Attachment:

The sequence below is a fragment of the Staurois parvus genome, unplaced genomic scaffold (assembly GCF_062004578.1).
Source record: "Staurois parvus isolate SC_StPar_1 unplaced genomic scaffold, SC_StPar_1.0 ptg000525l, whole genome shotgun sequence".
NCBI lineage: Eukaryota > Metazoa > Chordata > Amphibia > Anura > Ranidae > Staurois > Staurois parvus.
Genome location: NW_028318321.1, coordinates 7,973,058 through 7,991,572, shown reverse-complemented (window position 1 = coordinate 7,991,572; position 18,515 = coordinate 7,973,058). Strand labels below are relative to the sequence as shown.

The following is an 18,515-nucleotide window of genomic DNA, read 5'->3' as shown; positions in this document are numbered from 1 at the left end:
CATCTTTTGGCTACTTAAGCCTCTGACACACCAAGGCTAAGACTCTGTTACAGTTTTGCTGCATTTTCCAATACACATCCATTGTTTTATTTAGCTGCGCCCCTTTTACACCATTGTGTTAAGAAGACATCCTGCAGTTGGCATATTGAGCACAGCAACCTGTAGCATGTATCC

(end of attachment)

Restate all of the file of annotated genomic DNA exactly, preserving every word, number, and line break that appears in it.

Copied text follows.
The sequence below is a fragment of the Staurois parvus genome, unplaced genomic scaffold (assembly GCF_062004578.1).
Source record: "Staurois parvus isolate SC_StPar_1 unplaced genomic scaffold, SC_StPar_1.0 ptg000525l, whole genome shotgun sequence".
NCBI lineage: Eukaryota > Metazoa > Chordata > Amphibia > Anura > Ranidae > Staurois > Staurois parvus.
Genome location: NW_028318321.1, coordinates 7,973,058 through 7,991,572, shown reverse-complemented (window position 1 = coordinate 7,991,572; position 18,515 = coordinate 7,973,058). Strand labels below are relative to the sequence as shown.

The following is an 18,515-nucleotide window of genomic DNA, read 5'->3' as shown; positions in this document are numbered from 1 at the left end:
CATCTTTTGGCTACTTAAGCCTCTGACACACCAAGGCTAAGACTCTGTTACAGTTTTGCTGCATTTTCCAATACACATCCATTGTTTTATTTAGCTGCGCCCCTTTTACACCATTGTGTTAAGAAGACATCCTGCAGTTGGCATATTGAGCACAGCAACCTGTAGCATGTATCC